The easiest way to do this is using the defer attribute. This will allow HTML to continue loading during script download, and will execute it after the rest of the site has loaded. This is your fastest and most direct option, but it’s not always viable;  if the script needs to run before other elements have loaded, the best option is the async attribute.  Async will pause HTML loading during script execution, but will allow it to continue loading while the script downloads, and this can give you a significant speed boost. 

Adding JS (and CSS) inline can sometimes help in these circumstances, but only for very small sites—any sufficiently large site will hit a certain amount of JavaScript where making everything inline will only make load times worse. We don’t recommend this method unless you’re very light on JS (and CSS).  

If you’re on a CMS like WordPress where editing code directly can be difficult or cause issues, you might need to find a plugin that gives you that functionality. The plugin will vary from platform to platform and we’ll be here all day if we go through them all, but the keywords you’re searching are ‘async’ and ‘defer’.  

  1. Optimize Your Critical Request Chain 

Your CRC is the path that a browser has to follow in order to load your site. Take a look at this chain from the CodeClouds main page: 
Optimize Your Critical Request Chain
The page itself loads, then the first thing that happens is we send out an API request for the web font IBM Plex Sans, THEN the font loads, then we request Roboto Slab, then the font loads, and so on (as a sidenote: despite the higher number of requests, web fonts are great for reducing load times). Your CRC will execute in the order given, and if it contains large blocks of JS or CSS then they can hold things up. Defer and async are one way to handle this, but you can go a bit deeper and fine-tune here, pushing any larger (and/or noncritical) resources down the chain. 

When you put your site through PageSpeed Insights, if there are CRC issues then you’ll see this:

How to Remove Render-Blocking Resources
and if you fold it out you’ll see the offending chain and know what you need to tidy up.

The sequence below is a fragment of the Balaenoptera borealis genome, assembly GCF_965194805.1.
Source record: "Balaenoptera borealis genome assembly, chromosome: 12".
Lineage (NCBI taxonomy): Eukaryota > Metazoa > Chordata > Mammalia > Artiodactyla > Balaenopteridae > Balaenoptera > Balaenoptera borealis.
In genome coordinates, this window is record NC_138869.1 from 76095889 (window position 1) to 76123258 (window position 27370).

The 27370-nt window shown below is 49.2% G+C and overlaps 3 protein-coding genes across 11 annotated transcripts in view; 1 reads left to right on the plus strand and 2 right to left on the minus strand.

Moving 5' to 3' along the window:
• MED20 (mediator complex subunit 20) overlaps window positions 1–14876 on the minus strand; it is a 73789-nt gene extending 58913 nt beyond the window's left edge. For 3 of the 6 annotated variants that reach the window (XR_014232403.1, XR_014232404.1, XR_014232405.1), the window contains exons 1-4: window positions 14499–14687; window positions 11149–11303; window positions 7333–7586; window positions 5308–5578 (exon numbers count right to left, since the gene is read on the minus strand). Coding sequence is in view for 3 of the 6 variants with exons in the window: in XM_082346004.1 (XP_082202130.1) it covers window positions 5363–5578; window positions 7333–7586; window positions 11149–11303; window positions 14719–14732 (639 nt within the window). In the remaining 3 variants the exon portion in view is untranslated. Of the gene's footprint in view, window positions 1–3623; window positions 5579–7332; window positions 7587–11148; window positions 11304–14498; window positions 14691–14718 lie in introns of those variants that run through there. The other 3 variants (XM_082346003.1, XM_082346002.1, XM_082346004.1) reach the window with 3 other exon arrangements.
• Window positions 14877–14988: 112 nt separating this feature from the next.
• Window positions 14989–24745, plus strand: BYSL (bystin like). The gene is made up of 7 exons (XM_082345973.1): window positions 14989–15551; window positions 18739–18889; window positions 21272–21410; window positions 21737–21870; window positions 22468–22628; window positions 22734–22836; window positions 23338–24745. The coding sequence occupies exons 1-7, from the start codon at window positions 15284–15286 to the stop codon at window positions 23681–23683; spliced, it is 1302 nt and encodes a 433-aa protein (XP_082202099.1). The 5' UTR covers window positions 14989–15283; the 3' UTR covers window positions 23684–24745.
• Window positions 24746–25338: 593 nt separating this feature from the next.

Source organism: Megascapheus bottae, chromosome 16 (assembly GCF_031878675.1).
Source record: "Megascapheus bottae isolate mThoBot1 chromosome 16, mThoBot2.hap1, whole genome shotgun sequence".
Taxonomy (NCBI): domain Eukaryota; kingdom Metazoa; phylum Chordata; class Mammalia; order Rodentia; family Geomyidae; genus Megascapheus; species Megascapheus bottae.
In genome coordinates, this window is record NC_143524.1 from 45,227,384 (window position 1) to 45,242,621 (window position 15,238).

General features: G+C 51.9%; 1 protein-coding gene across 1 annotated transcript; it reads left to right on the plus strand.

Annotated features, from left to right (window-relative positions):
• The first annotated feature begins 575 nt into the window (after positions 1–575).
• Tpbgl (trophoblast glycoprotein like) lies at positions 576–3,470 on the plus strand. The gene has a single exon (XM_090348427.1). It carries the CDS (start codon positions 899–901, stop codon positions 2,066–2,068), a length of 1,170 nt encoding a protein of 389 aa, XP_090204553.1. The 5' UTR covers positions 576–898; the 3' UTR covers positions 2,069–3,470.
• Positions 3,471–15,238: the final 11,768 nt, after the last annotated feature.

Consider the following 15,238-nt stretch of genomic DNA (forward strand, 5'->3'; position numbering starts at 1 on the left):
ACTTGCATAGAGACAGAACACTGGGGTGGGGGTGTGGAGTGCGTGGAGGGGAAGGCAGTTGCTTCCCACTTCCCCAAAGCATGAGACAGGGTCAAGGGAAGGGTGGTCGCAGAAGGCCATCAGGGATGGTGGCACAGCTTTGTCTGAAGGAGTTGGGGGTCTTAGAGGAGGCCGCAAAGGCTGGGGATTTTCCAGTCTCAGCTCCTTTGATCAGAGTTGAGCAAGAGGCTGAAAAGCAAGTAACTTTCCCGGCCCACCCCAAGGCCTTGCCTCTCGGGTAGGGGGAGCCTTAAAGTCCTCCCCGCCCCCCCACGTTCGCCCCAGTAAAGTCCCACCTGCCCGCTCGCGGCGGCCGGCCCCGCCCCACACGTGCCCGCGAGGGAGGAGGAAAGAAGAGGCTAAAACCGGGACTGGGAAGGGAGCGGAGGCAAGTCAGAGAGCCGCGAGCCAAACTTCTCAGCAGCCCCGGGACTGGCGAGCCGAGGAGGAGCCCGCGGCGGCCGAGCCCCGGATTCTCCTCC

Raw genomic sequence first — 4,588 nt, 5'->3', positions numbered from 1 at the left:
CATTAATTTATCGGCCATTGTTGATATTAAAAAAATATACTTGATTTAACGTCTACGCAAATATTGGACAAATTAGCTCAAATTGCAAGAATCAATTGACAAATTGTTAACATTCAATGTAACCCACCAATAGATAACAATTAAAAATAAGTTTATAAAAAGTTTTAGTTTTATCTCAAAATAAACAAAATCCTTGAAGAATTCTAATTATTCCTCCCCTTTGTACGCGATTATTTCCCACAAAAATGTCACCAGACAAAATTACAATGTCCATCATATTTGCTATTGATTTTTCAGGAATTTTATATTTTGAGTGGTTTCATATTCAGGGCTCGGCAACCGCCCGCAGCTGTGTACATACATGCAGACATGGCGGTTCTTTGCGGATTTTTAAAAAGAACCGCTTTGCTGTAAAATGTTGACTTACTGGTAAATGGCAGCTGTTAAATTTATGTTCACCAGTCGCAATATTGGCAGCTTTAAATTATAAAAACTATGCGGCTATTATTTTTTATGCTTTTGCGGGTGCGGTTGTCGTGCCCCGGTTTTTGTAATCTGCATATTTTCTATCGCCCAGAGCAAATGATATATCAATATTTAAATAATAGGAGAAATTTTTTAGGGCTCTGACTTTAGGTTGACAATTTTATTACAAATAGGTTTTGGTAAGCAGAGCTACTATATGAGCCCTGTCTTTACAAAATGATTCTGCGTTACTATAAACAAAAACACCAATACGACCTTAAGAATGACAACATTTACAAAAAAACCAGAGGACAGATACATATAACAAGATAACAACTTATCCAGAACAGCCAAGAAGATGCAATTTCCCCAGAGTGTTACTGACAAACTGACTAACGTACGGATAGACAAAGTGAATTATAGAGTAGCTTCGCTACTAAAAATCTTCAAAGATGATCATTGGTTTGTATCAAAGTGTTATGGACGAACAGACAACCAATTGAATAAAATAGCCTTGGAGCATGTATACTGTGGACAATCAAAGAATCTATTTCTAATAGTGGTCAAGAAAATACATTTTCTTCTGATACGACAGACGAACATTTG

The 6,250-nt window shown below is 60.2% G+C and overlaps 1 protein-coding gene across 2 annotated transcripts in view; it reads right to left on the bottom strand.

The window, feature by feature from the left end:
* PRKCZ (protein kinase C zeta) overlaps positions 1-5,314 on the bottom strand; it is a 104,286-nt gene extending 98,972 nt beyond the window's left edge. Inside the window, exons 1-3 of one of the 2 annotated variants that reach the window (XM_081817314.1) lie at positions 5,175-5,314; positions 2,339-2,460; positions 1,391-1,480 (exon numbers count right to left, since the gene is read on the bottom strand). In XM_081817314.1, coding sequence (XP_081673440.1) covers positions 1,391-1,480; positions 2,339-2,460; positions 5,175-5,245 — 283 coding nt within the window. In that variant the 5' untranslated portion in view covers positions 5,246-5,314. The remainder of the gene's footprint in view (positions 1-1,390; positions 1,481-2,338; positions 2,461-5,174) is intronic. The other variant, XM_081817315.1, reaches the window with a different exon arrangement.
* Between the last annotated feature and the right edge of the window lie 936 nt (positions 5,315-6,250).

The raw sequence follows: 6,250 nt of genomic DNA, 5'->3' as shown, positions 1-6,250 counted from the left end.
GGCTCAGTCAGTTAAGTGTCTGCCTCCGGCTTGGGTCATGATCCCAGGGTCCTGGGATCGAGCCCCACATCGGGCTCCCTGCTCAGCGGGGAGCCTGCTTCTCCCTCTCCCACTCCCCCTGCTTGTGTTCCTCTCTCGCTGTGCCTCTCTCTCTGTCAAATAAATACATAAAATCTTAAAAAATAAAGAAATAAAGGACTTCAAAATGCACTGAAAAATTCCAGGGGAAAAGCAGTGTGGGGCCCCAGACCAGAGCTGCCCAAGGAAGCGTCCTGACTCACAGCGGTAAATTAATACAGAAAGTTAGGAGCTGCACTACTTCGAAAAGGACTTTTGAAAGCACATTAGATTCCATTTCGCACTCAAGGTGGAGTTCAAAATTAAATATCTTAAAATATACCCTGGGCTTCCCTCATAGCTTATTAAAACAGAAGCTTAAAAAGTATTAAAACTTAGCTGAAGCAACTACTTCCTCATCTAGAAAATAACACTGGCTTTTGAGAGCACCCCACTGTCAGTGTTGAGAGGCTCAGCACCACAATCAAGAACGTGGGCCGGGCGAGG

1. Minify CSS and JavaScript

Outside of poorly-optimized images, JS and CSS are two of the biggest culprits of slow load times. Refactoring your code can be a lot of work under the hood, but can really help you squeeze out those crucial seconds. If you don’t want to do this manually, I suggest using cssnano for CSS and UglifyJS for JavaScript. There are a lot of tools out there to help with this, but those are the two recommended by the official PageSpeed documentation and they’ve served me well. 

  1. What Are Your Third Party Scripts Doing?  

3rd-party scripts like analytics and ads can be a major source of slow load times. I remember one blog I was asked to look at that was absolutely squeaky-clean under the hood but had a massive 14-second desktop load time. After a little more poking around I realized that the blog owner had installed dozens of 3rd-party buttons and scripts to give his site full social media integration. He had a very nice Twitter bar along the side of his site, but I think few people ever actually saw it because they closed the window before the page could load. 

That’s an extreme example, but it’s important to keep track of anything 3rd-party you’re running on your site. 
How to Remove Render-Blocking Resources
Our own report is interesting because the main thing blocking the thread is AMP, which actually speeds up our load time. Remember when I said you shouldn’t try for 100? This sort of thing is part of the reason why—a major hit to our score comes from something that speeds up load time and improves user experience. It’s important to read and analyze your PageSpeed report, rather than simply looking at the score and trying to get it as high as possible. 

That won’t always be the case, though: sometimes a poorly-built ad service will be holding up the entire CRC for so long that your users leave before the rest can load; sometimes an ancient Twitter sidebar will be adding seven seconds’ load time to every page on the site. 

A Checklist For You: 

Ask yourself, have I: 

  • Covered the basics?
  • Used defer/async for my <scripts>?
  • Optimized my critical request chain?
  • Minified JS and CSS?
  • Pruned my third-party scripts?

And that’s it for now. It probably won’t get you to 100 on your PageSpeed report, but it’ll do something much more important—it’ll improve load speed and UX, and help your customers access your content more easily. 

great web developer jobs
Hey, you! Web developer! Are you looking for work? CodeClouds have great web developer jobs in the US and India. If you’re passionate about web page optimization and want to put your skills to the test, don’t be afraid to get in touch.

Originally written July 28, 2020. Last updated September 8th, 2020